Aspirin in prevention of sporadic colorectal cancer: current clinical evidence and overall balance of risks and benefits

Recent Results Cancer Res. 2013;191:121-42. doi: 10.1007/978-3-642-30331-9_7.

Abstract

In addition to longstanding evidence from observational studies, evidence from randomised trials of the effectiveness of aspirin for chemoprevention of colorectal cancer has increased substantially in recent years. Trials have shown that daily aspirin reduces the risk of any recurrent colorectal adenoma by 17 % and advanced adenoma by 28 %, and that daily aspirin for about 5 years reduces incidence and mortality due to colorectal cancer by 30-40 % after 20 years of follow-up, and reduces the 20-year risk of all-cause cancer mortality by about 20 %. Recent evidence also shows that the risk of major bleeding on aspirin diminishes with prolonged use, suggesting that the balance of risk and benefit favours the use of daily aspirin in primary prevention of colorectal and other cancers. Updated clinical guidelines are currently awaited.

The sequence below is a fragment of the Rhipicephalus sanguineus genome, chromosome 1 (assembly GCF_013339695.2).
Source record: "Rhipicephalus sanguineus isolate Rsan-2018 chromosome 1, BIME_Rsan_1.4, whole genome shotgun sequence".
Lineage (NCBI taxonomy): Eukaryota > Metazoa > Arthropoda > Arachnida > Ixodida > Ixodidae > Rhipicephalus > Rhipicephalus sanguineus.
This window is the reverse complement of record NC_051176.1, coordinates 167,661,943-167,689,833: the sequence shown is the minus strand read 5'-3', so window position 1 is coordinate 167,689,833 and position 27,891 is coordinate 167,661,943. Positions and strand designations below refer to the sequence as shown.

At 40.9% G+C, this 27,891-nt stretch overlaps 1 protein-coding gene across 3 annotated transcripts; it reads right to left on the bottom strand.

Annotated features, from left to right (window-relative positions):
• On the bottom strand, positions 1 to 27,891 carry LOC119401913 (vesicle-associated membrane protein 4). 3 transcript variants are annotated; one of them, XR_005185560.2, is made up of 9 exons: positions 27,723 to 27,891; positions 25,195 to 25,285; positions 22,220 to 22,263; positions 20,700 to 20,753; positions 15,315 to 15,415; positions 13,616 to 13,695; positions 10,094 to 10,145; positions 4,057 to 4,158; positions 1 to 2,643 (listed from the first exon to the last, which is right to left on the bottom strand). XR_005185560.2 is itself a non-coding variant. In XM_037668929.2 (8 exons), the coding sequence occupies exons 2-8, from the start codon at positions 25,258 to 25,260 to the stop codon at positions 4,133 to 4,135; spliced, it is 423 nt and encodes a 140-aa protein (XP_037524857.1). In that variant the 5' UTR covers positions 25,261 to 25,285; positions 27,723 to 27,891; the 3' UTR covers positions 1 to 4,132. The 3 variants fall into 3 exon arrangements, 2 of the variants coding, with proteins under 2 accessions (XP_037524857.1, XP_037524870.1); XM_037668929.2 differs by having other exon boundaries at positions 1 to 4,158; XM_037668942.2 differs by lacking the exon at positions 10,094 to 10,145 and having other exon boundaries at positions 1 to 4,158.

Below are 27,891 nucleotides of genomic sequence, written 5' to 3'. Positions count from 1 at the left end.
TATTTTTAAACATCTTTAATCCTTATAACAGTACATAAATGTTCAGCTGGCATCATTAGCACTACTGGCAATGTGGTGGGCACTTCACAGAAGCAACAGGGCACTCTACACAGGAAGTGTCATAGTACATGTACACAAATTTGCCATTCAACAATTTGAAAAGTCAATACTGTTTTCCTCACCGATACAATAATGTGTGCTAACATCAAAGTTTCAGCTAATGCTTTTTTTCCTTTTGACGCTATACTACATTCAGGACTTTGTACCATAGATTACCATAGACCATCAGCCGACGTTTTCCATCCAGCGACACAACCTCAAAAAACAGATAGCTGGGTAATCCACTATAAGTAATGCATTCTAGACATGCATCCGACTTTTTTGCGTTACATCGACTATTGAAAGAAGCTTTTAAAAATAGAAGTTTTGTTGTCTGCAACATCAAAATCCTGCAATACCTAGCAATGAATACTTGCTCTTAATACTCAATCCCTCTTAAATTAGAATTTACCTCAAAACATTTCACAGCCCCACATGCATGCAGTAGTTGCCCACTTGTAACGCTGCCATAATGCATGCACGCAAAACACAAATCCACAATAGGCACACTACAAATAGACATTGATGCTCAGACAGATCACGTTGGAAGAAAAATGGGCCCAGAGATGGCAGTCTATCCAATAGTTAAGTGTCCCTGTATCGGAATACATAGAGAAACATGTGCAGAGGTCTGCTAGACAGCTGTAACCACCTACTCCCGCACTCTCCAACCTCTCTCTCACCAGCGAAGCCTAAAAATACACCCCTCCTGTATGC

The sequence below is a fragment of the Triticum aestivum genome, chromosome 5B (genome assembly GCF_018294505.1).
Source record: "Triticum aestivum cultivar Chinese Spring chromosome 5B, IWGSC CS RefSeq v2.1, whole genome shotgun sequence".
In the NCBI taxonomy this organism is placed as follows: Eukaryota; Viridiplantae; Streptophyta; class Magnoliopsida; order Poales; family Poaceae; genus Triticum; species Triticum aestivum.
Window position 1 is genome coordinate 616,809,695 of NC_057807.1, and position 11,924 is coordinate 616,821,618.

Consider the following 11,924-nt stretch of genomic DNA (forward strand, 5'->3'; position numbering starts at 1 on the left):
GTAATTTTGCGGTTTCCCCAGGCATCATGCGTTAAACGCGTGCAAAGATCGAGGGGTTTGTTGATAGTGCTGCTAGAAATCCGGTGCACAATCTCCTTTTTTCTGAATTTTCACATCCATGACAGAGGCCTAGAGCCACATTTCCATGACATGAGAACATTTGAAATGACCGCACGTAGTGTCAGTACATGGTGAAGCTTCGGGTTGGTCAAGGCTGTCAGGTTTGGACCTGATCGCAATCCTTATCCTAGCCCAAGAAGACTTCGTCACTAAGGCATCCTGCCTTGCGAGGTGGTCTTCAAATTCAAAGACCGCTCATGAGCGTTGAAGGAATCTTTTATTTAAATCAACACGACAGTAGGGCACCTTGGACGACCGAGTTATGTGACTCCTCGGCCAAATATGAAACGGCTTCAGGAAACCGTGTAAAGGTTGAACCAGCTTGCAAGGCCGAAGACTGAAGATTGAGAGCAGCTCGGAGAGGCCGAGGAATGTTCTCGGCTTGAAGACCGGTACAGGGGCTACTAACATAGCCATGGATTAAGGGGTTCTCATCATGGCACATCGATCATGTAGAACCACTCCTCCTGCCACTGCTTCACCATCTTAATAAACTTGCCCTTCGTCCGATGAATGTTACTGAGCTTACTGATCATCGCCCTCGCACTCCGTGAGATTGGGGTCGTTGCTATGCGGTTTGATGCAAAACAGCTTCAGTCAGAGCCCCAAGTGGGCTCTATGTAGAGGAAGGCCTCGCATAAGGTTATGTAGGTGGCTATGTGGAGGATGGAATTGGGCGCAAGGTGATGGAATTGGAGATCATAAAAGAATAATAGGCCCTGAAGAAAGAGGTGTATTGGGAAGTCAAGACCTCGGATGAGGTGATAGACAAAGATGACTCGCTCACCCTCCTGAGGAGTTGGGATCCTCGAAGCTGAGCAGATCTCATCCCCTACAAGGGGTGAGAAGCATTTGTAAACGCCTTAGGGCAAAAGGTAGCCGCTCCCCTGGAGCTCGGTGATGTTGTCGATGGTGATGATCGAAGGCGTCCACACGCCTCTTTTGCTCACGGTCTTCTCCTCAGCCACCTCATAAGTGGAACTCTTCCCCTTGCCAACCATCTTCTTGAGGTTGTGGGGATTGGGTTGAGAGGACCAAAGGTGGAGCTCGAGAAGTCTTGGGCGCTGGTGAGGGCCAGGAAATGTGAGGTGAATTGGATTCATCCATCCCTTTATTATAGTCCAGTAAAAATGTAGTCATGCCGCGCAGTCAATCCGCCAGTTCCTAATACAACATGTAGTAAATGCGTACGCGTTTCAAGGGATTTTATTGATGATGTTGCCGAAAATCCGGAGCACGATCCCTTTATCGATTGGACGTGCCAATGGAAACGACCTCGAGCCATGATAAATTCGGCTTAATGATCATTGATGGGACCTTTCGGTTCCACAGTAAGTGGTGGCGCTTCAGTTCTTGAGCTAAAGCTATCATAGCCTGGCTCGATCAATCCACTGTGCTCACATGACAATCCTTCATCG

Publication types

  • Review

MeSH terms

  • Aspirin / adverse effects
  • Aspirin / therapeutic use*
  • Colorectal Neoplasms / prevention & control*
  • Humans
  • Randomized Controlled Trials as Topic
  • Risk

Substances

  • Aspirin